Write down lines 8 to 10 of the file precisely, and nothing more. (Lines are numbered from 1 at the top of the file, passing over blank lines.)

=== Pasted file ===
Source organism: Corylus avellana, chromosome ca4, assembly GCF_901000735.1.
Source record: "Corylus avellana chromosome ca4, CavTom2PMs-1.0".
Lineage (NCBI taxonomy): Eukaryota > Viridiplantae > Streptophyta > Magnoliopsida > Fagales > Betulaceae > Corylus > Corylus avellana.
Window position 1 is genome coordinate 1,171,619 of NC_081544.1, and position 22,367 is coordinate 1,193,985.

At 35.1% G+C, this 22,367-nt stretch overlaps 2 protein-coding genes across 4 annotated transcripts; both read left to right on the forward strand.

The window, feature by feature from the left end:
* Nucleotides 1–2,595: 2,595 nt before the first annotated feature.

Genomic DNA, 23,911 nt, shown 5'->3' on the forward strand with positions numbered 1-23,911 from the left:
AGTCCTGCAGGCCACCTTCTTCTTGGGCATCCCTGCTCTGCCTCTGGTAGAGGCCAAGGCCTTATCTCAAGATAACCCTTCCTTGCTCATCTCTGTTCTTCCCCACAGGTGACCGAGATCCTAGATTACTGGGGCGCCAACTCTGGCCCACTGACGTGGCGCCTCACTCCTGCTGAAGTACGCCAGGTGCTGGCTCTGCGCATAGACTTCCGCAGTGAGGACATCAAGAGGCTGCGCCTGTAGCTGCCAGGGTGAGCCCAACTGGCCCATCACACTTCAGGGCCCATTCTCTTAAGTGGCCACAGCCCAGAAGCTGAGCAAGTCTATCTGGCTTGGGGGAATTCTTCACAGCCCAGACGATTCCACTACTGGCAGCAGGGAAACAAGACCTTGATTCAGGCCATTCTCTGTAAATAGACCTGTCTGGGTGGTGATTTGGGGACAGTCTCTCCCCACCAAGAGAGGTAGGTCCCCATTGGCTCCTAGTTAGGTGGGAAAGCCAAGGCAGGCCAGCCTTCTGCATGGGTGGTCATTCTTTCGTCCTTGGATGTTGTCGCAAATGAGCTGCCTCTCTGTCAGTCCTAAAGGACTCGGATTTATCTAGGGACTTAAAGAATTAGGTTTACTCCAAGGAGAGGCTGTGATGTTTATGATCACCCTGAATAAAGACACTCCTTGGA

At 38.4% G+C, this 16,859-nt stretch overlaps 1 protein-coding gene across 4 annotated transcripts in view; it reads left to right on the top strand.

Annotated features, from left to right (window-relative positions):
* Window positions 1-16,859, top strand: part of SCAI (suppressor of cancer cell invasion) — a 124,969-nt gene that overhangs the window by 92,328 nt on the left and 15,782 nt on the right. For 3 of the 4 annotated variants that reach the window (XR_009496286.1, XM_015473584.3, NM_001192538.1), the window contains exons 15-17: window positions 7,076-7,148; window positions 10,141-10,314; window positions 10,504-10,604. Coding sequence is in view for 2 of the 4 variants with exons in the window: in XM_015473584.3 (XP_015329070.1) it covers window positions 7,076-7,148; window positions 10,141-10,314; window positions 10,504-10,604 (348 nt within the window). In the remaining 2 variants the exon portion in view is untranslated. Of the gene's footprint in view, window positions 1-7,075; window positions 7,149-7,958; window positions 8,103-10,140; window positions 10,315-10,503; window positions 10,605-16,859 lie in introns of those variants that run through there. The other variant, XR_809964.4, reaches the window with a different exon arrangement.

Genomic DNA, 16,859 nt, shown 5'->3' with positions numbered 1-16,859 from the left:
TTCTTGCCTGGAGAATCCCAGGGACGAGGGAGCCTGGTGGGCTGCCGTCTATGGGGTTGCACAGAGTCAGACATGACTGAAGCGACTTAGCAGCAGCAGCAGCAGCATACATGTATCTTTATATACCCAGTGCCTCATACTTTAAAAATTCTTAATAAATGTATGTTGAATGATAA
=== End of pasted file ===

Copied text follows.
Genomic DNA, 23,911 nt, shown 5'->3' on the forward strand with positions numbered 1-23,911 from the left:
AGTCCTGCAGGCCACCTTCTTCTTGGGCATCCCTGCTCTGCCTCTGGTAGAGGCCAAGGCCTTATCTCAAGATAACCCTTCCTTGCTCATCTCTGTTCTTCCCCACAGGTGACCGAGATCCTAGATTACTGGGGCGCCAACTCTGGCCCACTGACGTGGCGCCTCACTCCTGCTGAAGTACGCCAGGTGCTGGCTCTGCGCATAGACTTCCGCAGTGAGGACATCAAGAGGCTGCGCCTGTAGCTGCCAGGGTGAGCCCAACTGGCCCATCACACTTCAGGGCCCATTCTCTTAAGTGGCCACAGCCCAGAAGCTGAGCAAGTCTATCTGGCTTGGGGGAATTCTTCACAGCCCAGACGATTCCACTACTGGCAGCAGGGAAACAAGACCTTGATTCAGGCCATTCTCTGTAAATAGACCTGTCTGGGTGGTGATTTGGGGACAGTCTCTCCCCACCAAGAGAGGTAGGTCCCCATTGGCTCCTAGTTAGGTGGGAAAGCCAAGGCAGGCCAGCCTTCTGCATGGGTGGTCATTCTTTCGTCCTTGGATGTTGTCGCAAATGAGCTGCCTCTCTGTCAGTCCTAAAGGACTCGGATTTATCTAGGGACTTAAAGAATTAGGTTTACTCCAAGGAGAGGCTGTGATGTTTATGATCACCCTGAATAAAGACACTCCTTGGA

At 38.4% G+C, this 16,859-nt stretch overlaps 1 protein-coding gene across 4 annotated transcripts in view; it reads left to right on the top strand.